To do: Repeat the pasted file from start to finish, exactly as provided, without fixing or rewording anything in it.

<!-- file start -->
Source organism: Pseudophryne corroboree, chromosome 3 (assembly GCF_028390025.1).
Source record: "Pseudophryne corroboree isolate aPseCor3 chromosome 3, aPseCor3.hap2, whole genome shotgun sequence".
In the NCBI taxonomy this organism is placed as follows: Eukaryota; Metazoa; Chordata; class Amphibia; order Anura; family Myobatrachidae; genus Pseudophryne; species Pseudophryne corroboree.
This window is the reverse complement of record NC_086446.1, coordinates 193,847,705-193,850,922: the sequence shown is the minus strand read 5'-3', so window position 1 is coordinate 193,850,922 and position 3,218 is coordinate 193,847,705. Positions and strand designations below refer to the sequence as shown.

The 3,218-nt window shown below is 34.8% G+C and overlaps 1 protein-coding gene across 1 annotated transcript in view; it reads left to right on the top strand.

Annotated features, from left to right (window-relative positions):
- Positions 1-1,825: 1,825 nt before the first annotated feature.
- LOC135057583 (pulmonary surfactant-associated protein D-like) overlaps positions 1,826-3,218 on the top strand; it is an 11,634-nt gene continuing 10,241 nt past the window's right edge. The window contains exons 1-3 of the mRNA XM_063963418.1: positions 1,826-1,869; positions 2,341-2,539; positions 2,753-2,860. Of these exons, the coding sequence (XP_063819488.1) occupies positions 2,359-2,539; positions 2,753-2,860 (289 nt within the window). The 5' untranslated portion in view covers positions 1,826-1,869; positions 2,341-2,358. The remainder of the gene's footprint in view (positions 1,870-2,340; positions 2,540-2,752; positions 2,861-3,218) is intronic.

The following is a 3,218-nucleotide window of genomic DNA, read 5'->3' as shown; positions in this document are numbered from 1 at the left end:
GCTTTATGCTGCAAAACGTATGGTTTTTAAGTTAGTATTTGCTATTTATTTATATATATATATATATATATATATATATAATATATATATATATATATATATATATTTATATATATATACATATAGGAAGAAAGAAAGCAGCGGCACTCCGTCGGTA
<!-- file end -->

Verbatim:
Source organism: Pseudophryne corroboree, chromosome 3 (assembly GCF_028390025.1).
Source record: "Pseudophryne corroboree isolate aPseCor3 chromosome 3, aPseCor3.hap2, whole genome shotgun sequence".
In the NCBI taxonomy this organism is placed as follows: Eukaryota; Metazoa; Chordata; class Amphibia; order Anura; family Myobatrachidae; genus Pseudophryne; species Pseudophryne corroboree.
This window is the reverse complement of record NC_086446.1, coordinates 193,847,705-193,850,922: the sequence shown is the minus strand read 5'-3', so window position 1 is coordinate 193,850,922 and position 3,218 is coordinate 193,847,705. Positions and strand designations below refer to the sequence as shown.

The 3,218-nt window shown below is 34.8% G+C and overlaps 1 protein-coding gene across 1 annotated transcript in view; it reads left to right on the top strand.

Annotated features, from left to right (window-relative positions):
- Positions 1-1,825: 1,825 nt before the first annotated feature.
- LOC135057583 (pulmonary surfactant-associated protein D-like) overlaps positions 1,826-3,218 on the top strand; it is an 11,634-nt gene continuing 10,241 nt past the window's right edge. The window contains exons 1-3 of the mRNA XM_063963418.1: positions 1,826-1,869; positions 2,341-2,539; positions 2,753-2,860. Of these exons, the coding sequence (XP_063819488.1) occupies positions 2,359-2,539; positions 2,753-2,860 (289 nt within the window). The 5' untranslated portion in view covers positions 1,826-1,869; positions 2,341-2,358. The remainder of the gene's footprint in view (positions 1,870-2,340; positions 2,540-2,752; positions 2,861-3,218) is intronic.

The following is a 3,218-nucleotide window of genomic DNA, read 5'->3' as shown; positions in this document are numbered from 1 at the left end:
GCTTTATGCTGCAAAACGTATGGTTTTTAAGTTAGTATTTGCTATTTATTTATATATATATATATATATATATATATATAATATATATATATATATATATATATATTTATATATATATACATATAGGAAGAAAGAAAGCAGCGGCACTCCGTCGGTA